• Bug in the XlsxWriter and XlwtWriter implementations that resulted in datetime columns being formatted without the time (GH7075) were being passed to plotting method
  • read_fwf() treats None in colspec like regular python slices. It now reads from the beginning or until the end of the line when colspec contains a None (previously raised a TypeError)
  • Bug in cache coherence with chained indexing and slicing; add _is_view property to NDFrame to correctly predict views; mark is_copy on xs only if its an actual copy (and not a view) (GH7084)
  • Bug in DatetimeIndex creation from string ndarray with dayfirst=True (GH5917)
  • Bug in MultiIndex.from_arrays created from DatetimeIndex doesn’t preserve freq and tz (GH7090)
  • Bug in unstack raises ValueError when MultiIndex contains PeriodIndex (GH4342)
  • Bug in boxplot and hist draws unnecessary axes (GH6769)
  • Regression in groupby.nth() for out-of-bounds indexers (GH6621)
  • Bug in quantile with datetime values (GH6965)
  • Bug in Dataframe.set_index, reindex and pivot don’t preserve DatetimeIndex and PeriodIndex attributes (GH3950, GH5878, GH6631)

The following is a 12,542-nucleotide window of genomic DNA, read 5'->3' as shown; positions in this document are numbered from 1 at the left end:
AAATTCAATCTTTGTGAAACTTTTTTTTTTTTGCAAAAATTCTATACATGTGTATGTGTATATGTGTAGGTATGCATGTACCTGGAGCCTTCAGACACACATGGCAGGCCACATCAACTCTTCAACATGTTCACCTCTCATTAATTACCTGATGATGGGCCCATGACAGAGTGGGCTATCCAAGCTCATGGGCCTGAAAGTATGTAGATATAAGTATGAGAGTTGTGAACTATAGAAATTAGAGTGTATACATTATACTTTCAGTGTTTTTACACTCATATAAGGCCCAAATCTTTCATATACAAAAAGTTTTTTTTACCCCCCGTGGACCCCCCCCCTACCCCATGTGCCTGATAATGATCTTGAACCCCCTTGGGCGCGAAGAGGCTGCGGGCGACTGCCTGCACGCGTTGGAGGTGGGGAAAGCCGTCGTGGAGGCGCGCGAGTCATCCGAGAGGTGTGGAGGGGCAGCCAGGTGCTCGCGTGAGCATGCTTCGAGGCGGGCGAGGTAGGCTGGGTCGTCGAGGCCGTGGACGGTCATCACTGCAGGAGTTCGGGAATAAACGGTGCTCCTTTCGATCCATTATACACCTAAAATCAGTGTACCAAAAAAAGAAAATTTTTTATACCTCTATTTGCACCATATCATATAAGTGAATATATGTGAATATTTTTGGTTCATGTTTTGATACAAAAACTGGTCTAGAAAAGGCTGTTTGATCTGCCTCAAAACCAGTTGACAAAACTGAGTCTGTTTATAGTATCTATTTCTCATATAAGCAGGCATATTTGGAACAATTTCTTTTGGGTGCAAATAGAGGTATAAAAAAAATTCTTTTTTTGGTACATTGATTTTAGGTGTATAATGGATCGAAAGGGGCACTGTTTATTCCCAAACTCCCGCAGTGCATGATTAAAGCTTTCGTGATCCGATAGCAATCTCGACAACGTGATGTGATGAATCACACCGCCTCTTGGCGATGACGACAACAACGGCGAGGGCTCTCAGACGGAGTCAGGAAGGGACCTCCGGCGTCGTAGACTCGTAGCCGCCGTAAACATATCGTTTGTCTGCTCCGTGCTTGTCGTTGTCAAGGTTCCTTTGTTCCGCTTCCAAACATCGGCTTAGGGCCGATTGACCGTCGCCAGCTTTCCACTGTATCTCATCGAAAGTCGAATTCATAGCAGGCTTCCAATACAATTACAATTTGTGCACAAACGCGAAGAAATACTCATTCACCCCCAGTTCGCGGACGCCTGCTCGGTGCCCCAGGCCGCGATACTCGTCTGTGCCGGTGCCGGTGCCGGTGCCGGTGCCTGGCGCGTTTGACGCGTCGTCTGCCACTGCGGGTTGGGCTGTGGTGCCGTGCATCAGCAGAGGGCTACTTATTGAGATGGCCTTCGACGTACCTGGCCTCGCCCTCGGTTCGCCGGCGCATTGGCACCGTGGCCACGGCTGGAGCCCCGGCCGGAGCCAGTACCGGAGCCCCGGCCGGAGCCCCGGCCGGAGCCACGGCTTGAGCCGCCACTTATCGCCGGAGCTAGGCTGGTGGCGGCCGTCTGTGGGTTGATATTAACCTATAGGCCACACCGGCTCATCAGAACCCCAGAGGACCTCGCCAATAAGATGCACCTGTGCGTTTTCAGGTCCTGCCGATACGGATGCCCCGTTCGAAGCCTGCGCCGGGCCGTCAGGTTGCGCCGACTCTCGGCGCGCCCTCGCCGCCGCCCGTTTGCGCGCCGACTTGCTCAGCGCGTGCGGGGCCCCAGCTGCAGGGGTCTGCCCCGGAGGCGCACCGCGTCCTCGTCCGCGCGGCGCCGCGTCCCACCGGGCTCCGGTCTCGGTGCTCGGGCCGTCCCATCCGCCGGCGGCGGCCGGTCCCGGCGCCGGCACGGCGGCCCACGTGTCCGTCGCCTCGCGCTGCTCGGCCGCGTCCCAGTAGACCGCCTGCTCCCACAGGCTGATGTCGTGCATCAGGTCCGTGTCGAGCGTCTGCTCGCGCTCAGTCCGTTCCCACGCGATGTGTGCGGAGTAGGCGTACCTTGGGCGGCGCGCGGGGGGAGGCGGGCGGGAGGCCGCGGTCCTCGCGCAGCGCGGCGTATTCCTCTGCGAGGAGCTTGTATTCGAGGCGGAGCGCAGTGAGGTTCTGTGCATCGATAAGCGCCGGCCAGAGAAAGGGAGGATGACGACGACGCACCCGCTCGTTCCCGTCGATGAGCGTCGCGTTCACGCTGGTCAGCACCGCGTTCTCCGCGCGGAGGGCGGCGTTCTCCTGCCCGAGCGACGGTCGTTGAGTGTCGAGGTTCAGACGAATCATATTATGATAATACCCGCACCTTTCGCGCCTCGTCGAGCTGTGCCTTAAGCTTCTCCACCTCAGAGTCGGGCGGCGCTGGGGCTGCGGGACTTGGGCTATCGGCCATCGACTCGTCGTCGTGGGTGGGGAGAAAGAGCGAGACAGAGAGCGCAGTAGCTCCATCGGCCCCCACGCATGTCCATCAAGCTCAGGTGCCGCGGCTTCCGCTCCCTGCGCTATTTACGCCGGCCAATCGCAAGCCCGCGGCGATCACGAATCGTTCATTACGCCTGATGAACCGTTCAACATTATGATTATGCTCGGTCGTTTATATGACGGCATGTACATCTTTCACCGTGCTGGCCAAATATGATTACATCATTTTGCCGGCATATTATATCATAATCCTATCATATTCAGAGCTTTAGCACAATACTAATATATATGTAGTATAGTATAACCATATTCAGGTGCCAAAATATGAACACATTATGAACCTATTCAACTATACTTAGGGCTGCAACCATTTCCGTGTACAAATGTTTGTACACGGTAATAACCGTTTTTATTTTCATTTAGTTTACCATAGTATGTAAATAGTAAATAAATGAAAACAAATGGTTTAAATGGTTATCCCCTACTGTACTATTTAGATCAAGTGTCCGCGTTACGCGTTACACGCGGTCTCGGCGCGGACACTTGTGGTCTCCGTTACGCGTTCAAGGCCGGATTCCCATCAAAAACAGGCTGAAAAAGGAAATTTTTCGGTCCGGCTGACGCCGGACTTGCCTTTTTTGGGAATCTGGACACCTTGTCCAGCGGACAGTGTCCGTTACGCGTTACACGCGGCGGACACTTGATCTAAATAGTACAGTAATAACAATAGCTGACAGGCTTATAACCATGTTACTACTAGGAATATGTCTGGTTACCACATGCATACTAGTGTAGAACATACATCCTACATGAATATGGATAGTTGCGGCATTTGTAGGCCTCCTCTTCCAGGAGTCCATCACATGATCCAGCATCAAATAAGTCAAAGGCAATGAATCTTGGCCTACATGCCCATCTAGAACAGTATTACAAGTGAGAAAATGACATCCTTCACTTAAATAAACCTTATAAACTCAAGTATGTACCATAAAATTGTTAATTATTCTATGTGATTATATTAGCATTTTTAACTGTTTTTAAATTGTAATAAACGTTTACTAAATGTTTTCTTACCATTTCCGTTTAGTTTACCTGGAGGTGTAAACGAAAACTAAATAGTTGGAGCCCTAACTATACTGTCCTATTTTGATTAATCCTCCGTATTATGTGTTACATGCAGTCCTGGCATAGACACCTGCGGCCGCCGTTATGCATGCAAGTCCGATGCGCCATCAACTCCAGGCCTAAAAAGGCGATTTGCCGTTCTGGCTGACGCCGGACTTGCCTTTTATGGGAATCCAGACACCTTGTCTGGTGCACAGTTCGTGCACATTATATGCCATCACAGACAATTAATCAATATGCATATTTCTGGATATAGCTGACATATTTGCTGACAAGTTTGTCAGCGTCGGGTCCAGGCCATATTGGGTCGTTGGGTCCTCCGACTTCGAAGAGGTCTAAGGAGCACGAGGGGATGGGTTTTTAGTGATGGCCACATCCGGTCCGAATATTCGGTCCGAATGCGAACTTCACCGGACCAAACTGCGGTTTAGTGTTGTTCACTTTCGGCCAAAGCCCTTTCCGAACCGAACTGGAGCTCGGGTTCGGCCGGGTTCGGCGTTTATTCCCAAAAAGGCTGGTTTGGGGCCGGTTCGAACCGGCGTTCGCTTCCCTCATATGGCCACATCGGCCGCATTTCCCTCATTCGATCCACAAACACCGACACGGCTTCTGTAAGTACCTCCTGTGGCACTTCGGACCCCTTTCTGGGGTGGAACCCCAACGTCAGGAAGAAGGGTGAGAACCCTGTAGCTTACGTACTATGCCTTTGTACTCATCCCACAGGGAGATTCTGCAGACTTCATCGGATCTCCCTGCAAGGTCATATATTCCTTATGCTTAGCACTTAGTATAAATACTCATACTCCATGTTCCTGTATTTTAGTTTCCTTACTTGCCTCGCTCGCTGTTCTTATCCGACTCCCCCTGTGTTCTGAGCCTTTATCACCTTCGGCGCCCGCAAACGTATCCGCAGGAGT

• Bug in MultiIndex.get_level_values doesn’t preserve DatetimeIndex and PeriodIndex attributes (GH7092)
  • Bug in Groupby doesn’t preserve tz (GH3950)
  • Bug in PeriodIndex partial string slicing (GH6716)
  • Bug in the HTML repr of a truncated Series or DataFrame not showing the class name with the large_repr set to ‘info’ (GH7105)
  • Bug in DatetimeIndex specifying freq raises ValueError when passed value is too short (GH7098)
  • Fixed a bug with the info repr not honoring the display.max_info_columns setting (GH6939)
  • Bug PeriodIndex string slicing with out of bounds values (GH5407)
  • Fixed a memory error in the hashtable implementation/factorizer on resizing of large tables (GH7157)
  • Bug in isnull when applied to 0-dimensional object arrays (GH7176)
  • Bug in query/eval where global constants were not looked up correctly (GH7178)
  • Bug in recognizing out-of-bounds positional list indexers with iloc and a multi-axis tuple indexer (GH7189)
  • Bug in setitem with a single value, MultiIndex and integer indices (GH7190, GH7218)
  • Bug in expressions evaluation with reversed ops, showing in series-dataframe ops (GH7198, GH7192)
  • Bug in multi-axis indexing with > 2 ndim and a MultiIndex (GH7199)
  • Fix a bug where invalid eval/query operations would blow the stack (GH5198)